Resolutions expressing Parliamentary approval of every Treaty before ratification would be a very cumbersome form of procedure and would burden the House with a lot of unnecessary business. The absence of disapproval may be accepted as sanction, and publicity and opportunity for discussion and criticism are the really material and valuable elements which henceforth will be introduced.

      So, treaties that have been signed are laid on the table of both houses, and unless there is a formal demand for a discussion, they will be ratified after 21 days. This means that, unless there is an objection, the treaties will be automatically ratified. And this is what happened with the FCTC, even though it was arguably one of the most important treaties for many years, given the impact it was going to have on British smokers and British pubs and restaurants.

      • Roobeedoo2 says:

        There’s a Ponsonby Rule for ponces? Makes perfect sense.

        • harleyrider1978 says:

          Its a scam rule to bypass any debate. Basically said you guys got screwed by your own governments systems put in place when.

      • harleyrider1978 says:

        The Ponsonby Rule was a constitutional convention in the United Kingdom constitutional law that dictated that most international treaties had to be laid before Parliament 21 days before ratification.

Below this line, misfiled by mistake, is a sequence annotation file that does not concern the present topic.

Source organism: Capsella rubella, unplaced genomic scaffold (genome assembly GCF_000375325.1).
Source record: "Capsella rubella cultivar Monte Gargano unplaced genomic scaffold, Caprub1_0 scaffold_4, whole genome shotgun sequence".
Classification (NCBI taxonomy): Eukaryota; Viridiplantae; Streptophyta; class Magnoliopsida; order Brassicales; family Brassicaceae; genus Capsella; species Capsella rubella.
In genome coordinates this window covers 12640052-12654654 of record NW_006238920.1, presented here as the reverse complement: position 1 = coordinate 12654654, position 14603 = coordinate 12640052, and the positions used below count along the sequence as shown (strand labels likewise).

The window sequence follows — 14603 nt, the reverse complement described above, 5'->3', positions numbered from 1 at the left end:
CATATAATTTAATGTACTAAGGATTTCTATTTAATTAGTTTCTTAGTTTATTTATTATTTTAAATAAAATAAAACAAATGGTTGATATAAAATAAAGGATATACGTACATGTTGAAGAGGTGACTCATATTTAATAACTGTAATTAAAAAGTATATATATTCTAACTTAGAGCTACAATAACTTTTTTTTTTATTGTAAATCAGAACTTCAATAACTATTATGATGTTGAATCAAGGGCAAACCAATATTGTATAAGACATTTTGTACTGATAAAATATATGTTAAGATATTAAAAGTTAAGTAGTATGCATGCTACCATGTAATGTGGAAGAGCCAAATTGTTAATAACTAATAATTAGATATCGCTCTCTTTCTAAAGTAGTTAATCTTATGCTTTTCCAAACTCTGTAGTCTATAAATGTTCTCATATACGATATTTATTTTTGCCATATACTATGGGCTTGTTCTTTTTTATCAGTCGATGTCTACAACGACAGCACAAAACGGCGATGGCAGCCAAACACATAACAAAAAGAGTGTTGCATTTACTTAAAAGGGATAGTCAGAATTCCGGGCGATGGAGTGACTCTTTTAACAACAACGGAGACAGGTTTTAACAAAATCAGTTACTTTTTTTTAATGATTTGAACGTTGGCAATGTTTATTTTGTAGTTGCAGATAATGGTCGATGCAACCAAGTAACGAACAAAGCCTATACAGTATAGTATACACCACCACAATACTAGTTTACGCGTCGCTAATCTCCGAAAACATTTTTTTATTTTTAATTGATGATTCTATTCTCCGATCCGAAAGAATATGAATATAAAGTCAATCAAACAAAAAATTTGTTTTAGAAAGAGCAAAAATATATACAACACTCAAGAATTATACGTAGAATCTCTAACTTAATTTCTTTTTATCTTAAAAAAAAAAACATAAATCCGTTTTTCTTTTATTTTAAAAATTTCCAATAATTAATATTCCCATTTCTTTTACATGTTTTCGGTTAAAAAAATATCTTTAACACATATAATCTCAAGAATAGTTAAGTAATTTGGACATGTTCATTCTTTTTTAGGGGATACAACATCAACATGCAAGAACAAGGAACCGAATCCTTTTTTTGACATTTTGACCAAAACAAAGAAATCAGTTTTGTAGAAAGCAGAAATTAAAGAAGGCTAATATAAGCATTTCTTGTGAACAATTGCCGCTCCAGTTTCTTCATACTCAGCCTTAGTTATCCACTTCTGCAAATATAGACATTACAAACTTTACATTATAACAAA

On 11 November 2010 Part 2 of the Constitutional Reform and Governance Act 2010 was brought into force by a commencement order.[1] Part 2 of the Act deals with the ratification of treaties and puts Parliamentary scrutiny of treaties on a statutory footing,[further explanation needed] effectively replacing the Ponsonby Rule.

        • harleyrider1978 says:

          The Constitutional Reform and Governance Act 2010 is an Act on the Parliament of the United Kingdom which reformed the Royal Prerogative and made other significant changes.

          The Act put the civil service on a statutory footing for the first time. Among other provisions, it requires members of the House of Lords to be domiciled in the United Kingdom for tax purposes, failing which they lose their seats in parliament. Five members of the House lost their seats under this provision, namely:
          The Lord Bagri
          The Baroness Dunn